Theresa May is poised to travel to Brussels on Sunday
Cabinet ministers Geoffrey Cox and Stephen Barclay returned from Brussels yesterday without any sign of a breakthrough in the wrangle after EU chief negotiator Michel Barnier rebuffed their demands for changes to the so-called “backstop” measures. Their failure to make progress left Theresa May facing a fresh crushing Commons defeat over her Withdrawal Agreement at Westminster next Tuesday. While EU and UK officials were continued the talks, angry Brexiteer MPs blamed the hard-line Tory Remainers pressing the Prime Minister to rule out a no-deal departure for the impasse.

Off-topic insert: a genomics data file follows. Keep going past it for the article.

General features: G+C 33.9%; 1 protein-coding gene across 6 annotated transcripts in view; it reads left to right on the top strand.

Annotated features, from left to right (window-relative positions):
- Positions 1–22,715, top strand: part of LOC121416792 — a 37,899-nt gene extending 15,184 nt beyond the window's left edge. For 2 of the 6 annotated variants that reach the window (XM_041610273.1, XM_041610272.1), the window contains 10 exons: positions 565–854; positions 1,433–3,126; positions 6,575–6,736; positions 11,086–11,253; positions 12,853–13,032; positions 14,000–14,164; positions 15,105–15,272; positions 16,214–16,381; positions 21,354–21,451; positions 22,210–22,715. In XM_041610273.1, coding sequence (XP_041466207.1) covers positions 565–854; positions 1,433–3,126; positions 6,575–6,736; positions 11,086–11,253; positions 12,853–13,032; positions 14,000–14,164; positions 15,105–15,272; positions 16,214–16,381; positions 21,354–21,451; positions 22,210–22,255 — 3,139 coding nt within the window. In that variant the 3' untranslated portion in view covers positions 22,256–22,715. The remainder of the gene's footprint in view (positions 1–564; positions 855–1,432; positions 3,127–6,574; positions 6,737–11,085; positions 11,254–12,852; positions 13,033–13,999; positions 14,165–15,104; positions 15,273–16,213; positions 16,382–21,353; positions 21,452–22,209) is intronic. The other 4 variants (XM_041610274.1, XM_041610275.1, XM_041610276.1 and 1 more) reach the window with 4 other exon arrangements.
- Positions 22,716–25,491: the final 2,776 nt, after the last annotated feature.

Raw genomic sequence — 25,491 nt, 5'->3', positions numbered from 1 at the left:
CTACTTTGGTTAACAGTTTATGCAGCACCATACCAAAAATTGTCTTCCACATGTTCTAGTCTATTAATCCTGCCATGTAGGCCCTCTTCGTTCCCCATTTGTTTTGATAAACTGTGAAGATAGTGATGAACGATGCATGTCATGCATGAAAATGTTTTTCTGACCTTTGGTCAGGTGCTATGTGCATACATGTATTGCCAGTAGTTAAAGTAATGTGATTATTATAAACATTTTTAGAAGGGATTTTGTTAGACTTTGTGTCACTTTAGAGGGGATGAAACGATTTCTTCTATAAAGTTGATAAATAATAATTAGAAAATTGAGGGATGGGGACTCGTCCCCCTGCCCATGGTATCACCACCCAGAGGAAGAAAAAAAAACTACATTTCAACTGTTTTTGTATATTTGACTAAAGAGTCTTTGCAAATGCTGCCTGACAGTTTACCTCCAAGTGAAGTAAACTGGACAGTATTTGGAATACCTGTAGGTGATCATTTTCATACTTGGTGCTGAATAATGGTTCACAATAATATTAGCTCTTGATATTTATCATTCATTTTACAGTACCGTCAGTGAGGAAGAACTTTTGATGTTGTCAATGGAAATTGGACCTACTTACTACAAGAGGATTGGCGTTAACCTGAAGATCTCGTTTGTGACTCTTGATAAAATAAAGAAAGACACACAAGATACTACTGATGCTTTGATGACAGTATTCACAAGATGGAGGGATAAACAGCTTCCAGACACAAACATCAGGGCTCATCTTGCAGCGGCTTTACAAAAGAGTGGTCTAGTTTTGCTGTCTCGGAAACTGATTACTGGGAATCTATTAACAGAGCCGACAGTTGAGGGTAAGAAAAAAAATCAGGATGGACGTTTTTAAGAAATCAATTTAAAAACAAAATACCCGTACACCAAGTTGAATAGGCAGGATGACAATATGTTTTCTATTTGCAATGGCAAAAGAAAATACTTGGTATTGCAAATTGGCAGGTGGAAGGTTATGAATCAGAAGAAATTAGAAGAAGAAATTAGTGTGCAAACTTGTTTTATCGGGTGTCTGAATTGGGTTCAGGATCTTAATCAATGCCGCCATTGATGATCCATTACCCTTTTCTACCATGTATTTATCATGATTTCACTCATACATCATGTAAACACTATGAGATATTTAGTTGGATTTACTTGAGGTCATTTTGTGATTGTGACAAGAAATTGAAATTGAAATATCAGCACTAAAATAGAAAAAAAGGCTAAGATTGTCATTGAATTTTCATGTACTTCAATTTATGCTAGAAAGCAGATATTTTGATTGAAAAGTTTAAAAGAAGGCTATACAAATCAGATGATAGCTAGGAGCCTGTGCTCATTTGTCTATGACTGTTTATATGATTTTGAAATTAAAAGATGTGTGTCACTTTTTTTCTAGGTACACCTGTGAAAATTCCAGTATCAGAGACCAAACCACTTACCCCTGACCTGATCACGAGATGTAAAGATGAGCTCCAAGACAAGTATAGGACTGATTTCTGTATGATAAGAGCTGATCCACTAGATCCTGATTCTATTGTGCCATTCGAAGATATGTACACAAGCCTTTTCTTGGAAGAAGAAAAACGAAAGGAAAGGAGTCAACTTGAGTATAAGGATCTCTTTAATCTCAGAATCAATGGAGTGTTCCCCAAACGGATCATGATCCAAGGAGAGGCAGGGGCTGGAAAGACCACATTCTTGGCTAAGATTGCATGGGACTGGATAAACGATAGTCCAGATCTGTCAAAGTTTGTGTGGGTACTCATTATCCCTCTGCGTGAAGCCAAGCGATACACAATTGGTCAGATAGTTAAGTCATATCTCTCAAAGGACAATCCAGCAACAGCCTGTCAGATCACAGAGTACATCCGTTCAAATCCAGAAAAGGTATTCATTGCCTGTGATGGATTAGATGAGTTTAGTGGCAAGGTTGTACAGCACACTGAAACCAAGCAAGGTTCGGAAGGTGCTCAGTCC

One angry member of Jacob Rees-Mogg’s European Reform Group (ERG) of Eurosceptic Tory backbenchers said: “Without real changes to the deal, we are not going to vote for it.
“This is the fault of hard Remainers in the Cabinet like Amber Rudd, David Gauke and Greg Clark who have forced no deal off the negotiating table. They have left the EU with nothing to fear from saying no.”
Another senior member of the ERG said: “Unless a miracle happens in the next few days, the Prime Minister is going to be defeated next week.
“It might be a stretch to beat the record defeat her Withdrawal Agreement suffered last time, but it won’t be far off.”
EU chief negotiator Michel Barnier rebuffed the demands for changes to the so-called “backstop” me
Tory Nigel Evans, another Brexiteer, said: “The EU has the scent of an Article 50 extension in its nostrils and knows it would come with billions of pounds of extra British taxpayers’ money.
“Frankly, if we haven’t been able to agree a backstop over the last two years, we’re not going to be able to agree one over the next two years.